Begin your tour in the museum. Artifacts beginning with a Mastadon bone found in this county, items from the early times of this country such as a one minute washing machine, sewing machines, clothes from the 1800's. One half of the museum is dedicated to the Civil War. Artifacts found in the area as well as artifacts found by individuals that have been donated to the museum.
Once you have enjoyed the museum, stroll out the back door to the carriage house to see a Civil War Ambulance. Also out back is the old fire engine, a blacksmith shop, and the original Town of Grand Gulf Jail. The 1861 Parrott Rifle was restored and has been enclosed. The submarine was used during the early prohibition period to bootleg whiskey and was powered by a model T Ford engine.
Walk the aisle of the Sacred Heart Roman Catholic Church, moved to the Park and restored in 1983, from Rodney, Mississippi.
The dog trot house and water wheel takes you back to the times of old.
At Fort Wade the mortar will take you back so you can imagine it firing from a barge on the river towards Grand Gulf. This mortar belonged to the Union and was found on Davis Island when this park began. Excavation of the Ammunition Magazine began in 1977 by an anthropology professor and seven students and continued in the 1980's so that our visitors today can picture the way it was during the Civil War.
On top of the hill is the Spanish House, one of the 2 original buildings left of the old town of Grand Gulf. The Spanish House was built in the late 1790's.
Once you have enjoyed this area continue your tour to the cemetery . People of the old town of Grand Gulf were buried here as well as some soldiers. On December 28, 2002, two soldiers were exhumed and reinterred on February 22, 2003. Due to erosion these soldiers' graves were in danger of being lost forever. Hard work from many volunteers saved these two soldiers that fought in the U.S. Colored Infantry. You could spend hours in this cemetery. The tombstones have personal notes to make you feel as if you know these people.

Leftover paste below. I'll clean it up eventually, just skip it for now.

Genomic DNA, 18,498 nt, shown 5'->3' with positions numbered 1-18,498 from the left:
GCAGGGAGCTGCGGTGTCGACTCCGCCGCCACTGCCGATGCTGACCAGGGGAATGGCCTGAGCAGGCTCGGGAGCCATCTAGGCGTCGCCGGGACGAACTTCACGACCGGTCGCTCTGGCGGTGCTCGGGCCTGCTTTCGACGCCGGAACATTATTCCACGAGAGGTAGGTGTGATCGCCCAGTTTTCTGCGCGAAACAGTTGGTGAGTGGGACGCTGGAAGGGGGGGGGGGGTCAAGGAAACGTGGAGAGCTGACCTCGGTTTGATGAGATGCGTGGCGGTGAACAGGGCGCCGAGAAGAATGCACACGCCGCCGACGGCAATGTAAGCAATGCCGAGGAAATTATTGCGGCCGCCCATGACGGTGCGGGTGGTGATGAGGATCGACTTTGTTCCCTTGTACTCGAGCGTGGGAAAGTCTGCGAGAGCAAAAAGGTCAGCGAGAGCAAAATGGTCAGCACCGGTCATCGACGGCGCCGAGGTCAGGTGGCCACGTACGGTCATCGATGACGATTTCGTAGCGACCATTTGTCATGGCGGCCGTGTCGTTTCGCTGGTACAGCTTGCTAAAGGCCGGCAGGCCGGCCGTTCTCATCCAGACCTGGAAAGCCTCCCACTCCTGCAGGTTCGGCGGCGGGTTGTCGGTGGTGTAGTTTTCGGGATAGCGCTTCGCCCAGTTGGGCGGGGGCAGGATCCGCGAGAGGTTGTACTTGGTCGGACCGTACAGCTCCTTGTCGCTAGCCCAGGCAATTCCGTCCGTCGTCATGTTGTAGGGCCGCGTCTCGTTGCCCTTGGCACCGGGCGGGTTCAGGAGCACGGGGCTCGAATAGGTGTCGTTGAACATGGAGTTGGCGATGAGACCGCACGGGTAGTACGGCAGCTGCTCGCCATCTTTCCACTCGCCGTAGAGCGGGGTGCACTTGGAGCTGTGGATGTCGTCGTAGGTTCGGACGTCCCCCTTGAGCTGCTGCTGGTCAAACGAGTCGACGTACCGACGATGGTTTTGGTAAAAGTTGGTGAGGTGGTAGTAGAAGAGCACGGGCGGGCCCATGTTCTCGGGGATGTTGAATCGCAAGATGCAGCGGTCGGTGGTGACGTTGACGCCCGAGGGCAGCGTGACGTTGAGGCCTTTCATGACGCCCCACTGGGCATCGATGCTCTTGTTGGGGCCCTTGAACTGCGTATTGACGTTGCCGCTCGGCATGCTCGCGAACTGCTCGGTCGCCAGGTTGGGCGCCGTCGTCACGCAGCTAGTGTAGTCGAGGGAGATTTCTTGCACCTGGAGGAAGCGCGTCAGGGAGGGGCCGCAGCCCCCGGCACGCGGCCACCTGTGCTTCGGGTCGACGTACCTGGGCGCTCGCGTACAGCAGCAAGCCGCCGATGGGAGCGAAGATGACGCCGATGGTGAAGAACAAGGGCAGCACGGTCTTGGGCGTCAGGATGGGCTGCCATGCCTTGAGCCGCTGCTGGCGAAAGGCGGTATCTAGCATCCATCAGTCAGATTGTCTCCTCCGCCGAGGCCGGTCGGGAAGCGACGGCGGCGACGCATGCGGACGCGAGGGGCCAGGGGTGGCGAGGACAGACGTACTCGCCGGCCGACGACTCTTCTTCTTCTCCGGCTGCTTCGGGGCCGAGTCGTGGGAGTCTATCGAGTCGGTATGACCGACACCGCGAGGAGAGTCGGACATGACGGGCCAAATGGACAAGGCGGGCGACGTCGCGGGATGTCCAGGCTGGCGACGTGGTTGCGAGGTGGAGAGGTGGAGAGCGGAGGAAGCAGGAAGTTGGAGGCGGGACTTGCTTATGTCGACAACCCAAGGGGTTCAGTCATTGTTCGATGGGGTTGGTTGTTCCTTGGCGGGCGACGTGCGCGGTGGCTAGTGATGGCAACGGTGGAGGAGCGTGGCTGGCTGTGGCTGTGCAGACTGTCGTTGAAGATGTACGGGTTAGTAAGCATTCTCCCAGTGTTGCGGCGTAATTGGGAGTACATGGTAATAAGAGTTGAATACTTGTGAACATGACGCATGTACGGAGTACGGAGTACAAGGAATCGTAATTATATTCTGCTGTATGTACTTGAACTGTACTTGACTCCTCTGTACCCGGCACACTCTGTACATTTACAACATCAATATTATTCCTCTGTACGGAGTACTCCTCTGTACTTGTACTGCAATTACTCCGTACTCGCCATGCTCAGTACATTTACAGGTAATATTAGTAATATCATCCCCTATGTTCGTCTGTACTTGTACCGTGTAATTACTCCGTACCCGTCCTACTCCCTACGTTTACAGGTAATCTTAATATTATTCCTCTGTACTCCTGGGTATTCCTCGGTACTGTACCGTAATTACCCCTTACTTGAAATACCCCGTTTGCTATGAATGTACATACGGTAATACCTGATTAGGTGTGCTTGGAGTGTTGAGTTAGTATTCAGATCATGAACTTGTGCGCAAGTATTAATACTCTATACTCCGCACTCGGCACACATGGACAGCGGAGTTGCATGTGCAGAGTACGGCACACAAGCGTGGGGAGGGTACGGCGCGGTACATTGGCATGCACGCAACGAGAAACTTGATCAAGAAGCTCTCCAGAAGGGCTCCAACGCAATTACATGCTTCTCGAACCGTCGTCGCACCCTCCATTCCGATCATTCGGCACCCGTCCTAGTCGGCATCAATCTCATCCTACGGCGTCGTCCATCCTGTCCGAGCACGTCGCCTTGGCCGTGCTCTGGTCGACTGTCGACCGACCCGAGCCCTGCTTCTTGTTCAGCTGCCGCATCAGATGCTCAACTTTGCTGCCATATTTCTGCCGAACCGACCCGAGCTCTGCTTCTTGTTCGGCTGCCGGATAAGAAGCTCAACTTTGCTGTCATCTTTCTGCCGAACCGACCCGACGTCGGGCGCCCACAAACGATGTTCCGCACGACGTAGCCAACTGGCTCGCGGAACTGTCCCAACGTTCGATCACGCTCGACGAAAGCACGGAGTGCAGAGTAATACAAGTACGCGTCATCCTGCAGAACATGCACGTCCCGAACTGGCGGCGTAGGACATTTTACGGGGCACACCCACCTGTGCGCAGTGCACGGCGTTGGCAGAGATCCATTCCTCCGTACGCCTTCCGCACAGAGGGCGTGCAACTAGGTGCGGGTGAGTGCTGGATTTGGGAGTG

Up the hill from the cemetery you can climb the 75 foot Observation Tower and see the surrounding area including the Mississippi River. There are two gun emplacements and the rifle pits. Picture these soldiers in wool uniforms during the late spring fighting not only the soldiers but the heat, hunger, lack of sleep, and insects. Once past these gun emplacements you will see on your right the Boy Scout Area. Local Boy Scouts built the amphitheater to be used by our tent campers.
You will pass through the two RV campgrounds. The sites all are concreted and have water, sewer and electric. The small pavilion is used by many of our camping groups. Bath houses are close by with laundry facilities for the campers.
The Pavilion is used for birthday parties, reunions, church groups, camping groups, tour groups, and many schools. It will hold about 100 people and can be rented by calling the office. It has a large grill, sink, and ceiling fans. It sits on top of a hill overlooking a beautiful field and the fountain made by our staff out of large black pots.
Across the road drive only 1/3 mile to the Mississippi River. You will see the sign that shows you the river stage beginning with 1927.If you are lucky a barge will be traveling upstream and fascinate you as it turns the barges around the curve in the river. It will give you a kind of peace like no other place.
One mile west of the Park is Fort Cobun. Only the earthworks are left along with informational signs. At the time of the war, the river was at the bottom of this bluff.